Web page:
Sam Presti equals quality GM. Yes, he has made mistakes (like everyone else), but there is no way to shortchange his GM rating after this past NBA offseason – he was able to obtain both Paul George and Carmelo Anthony without giving up an All-Star player or first round draft pick. Pause…reflect… Paul George and Carmelo Anthony played for Team USA, have a combined 14 NBA All-Star appearances between them, and average 20+ points per game. (Okay, so Paul George technically averages 18.1 points per game for his career but last season the number was 23.) In return, the Thunder sent Victor Oladipo and Domantas Sabonis for George, and for Carmelo, the Thunder parted ways with Enes Kanter, Doug McDermott, and a second round pick. How did Presti pull this trade off at the “Thunder Discount” value?
Perhaps it is cliché to always compare a master manipulator to a Sith Lord, namely Palpatine, but the cliché applies here. Presti, as well as everyone around the league, knew that both players wanted to leave their current team. The Knicks, choosing to build their team around Kristaps Porzingis, even if prudent, had to taste bitter for Carmelo Anthony, a player who demands the center of attention. (Remember Carmelo’s reaction to those few weeks of “Linsanity”? ) Paul George, on the other hand, just wanted out of Indiana. With apologies to the great fans of Indiana, enduring a roster rebuild in the city of Indiana with dreams of Los Angeles (or other cities) on his mind was too much for George to handle.
Now with availability established, Presti unleashed his master plan just like Chancellor Palpatine in Attack of the Clones, tricking acting Senator Jar Jar Binks into making a motion that would grant Palpatine “emergency” full power, only Presti was just interested in obtaining NBA basketball players, not world domination. It’s easy to imagine Presti cautioning Indiana Pacers GM Kevin Pritchard, “No, you don’t want to trade Paul George to Boston, a rival team in the same conference. No, that’s not a good move.” (Never mind the fact that Boston had the best assets to offer for Paul George. ) Regarding Carmelo, well, that was probably an even easier sell after Phil Jackson did his best to devalue Carmelo Anthony last year. Sure, Carmelo isn’t exactly a willing passer or in his prime, but his value is still far better than Kanter, McDermott, and a second round pick. Again, Presti nabbed both players without giving up an All-Star or first round pick.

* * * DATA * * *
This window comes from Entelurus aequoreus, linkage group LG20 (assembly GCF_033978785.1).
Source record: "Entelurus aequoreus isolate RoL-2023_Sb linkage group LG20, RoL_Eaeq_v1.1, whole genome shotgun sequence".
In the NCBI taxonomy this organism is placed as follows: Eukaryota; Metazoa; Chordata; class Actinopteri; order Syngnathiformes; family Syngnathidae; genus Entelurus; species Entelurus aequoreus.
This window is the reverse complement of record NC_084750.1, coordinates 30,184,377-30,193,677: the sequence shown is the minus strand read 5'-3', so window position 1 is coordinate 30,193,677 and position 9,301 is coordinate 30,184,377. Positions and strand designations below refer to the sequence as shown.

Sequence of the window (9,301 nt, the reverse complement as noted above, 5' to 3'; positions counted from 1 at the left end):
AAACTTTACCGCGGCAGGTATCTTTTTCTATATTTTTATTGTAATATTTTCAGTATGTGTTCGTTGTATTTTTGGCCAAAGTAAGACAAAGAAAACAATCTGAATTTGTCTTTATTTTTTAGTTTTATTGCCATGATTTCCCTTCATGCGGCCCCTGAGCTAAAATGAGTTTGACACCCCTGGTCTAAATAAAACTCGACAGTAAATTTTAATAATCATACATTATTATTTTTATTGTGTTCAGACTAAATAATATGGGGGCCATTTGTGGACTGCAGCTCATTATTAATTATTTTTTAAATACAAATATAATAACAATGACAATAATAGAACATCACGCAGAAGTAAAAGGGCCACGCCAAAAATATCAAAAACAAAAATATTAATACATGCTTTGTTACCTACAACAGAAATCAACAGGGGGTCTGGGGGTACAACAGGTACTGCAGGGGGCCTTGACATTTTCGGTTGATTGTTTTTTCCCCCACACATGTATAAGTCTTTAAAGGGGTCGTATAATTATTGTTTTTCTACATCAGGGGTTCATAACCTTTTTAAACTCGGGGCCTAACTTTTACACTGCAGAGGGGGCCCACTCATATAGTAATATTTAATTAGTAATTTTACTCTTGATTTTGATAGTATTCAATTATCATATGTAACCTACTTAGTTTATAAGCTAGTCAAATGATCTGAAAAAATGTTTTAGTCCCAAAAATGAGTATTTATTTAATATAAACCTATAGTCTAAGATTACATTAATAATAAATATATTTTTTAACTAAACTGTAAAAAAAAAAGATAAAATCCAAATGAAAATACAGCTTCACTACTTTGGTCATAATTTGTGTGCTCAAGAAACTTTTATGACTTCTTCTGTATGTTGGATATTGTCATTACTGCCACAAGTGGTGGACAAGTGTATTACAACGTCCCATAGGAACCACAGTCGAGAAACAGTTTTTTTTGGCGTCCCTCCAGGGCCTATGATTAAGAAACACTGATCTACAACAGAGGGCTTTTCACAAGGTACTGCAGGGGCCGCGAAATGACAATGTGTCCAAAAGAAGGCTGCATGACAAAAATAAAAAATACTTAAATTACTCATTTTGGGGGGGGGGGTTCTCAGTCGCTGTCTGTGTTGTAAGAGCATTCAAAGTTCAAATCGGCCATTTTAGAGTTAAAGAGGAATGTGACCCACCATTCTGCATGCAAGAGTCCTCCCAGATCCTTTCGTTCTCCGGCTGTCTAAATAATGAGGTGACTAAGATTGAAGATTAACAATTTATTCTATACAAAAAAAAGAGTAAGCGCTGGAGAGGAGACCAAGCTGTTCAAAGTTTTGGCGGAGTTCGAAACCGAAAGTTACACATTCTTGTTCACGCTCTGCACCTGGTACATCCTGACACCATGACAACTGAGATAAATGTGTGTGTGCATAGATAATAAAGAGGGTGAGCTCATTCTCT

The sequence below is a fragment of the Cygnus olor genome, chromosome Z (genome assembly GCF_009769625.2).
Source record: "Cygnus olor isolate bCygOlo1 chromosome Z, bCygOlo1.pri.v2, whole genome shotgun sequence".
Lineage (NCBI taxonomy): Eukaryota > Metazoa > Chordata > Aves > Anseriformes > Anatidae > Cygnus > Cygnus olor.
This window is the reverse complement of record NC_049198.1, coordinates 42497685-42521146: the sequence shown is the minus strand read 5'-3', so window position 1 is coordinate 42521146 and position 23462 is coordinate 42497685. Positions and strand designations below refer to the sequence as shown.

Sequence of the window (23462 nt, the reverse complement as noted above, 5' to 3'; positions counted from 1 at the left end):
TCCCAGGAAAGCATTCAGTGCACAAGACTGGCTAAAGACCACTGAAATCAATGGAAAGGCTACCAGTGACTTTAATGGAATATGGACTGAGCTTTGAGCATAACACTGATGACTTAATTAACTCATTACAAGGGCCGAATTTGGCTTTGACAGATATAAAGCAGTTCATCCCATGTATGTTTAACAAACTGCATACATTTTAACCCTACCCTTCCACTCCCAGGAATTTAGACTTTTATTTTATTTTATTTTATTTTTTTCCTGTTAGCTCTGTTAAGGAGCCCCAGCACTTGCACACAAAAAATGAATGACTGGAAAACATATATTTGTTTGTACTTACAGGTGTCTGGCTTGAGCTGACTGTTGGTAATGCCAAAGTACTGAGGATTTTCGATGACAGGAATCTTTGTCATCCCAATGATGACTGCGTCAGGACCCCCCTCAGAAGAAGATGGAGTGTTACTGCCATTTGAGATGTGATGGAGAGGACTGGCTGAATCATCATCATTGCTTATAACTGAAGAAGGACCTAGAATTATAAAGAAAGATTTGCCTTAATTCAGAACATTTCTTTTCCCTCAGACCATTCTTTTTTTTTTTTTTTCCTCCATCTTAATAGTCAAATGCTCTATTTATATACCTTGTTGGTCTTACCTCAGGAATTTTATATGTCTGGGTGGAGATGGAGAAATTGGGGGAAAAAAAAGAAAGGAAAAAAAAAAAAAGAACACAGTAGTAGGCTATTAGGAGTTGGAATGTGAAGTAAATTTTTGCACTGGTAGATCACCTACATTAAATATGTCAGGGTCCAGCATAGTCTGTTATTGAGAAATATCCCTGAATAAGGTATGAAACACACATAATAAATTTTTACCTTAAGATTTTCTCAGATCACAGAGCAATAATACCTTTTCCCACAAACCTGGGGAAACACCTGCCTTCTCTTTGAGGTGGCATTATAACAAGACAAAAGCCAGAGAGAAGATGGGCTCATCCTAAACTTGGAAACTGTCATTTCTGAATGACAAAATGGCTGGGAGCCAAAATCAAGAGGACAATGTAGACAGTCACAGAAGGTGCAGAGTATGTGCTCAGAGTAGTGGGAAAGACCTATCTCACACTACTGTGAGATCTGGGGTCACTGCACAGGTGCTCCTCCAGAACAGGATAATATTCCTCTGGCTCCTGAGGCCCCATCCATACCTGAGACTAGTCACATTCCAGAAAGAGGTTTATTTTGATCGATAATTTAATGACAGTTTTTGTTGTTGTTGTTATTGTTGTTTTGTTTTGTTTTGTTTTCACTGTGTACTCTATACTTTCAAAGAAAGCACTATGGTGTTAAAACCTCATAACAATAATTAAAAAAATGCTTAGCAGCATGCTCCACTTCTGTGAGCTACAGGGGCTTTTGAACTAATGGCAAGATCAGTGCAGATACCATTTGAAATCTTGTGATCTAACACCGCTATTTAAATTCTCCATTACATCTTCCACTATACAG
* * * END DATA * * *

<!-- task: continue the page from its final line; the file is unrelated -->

The NBA’s history shows that teams usually don’t fare well after losing their superstar. Actually, that’s too kind. A more accurate description is that those teams never really recover. Don’t believe me? How is Orlando doing since Dwight Howard left? How about Cleveland after LeBron left? (Fortunately for Cleveland, LeBron returned.) Uhm, Miami? You get the picture.
Instead of going away quietly after losing Kevin Durant, Presti assembled a starting five that can match buckets with anyone. Sure, the bench needs work, but a team must have a crunch time lineup before addressing a bench. The NBA seasons starts soon, so let’s enjoy Presti’s work.
Well done, Mr. Presti.
Photo Attribution: Paul George Chrishmt0423 [CC BY-SA 3.0 (https://creativecommons.org/licenses/by-sa/3.0)%5D. Carmelo Anthony Keith Allison CC BY-SA 2.0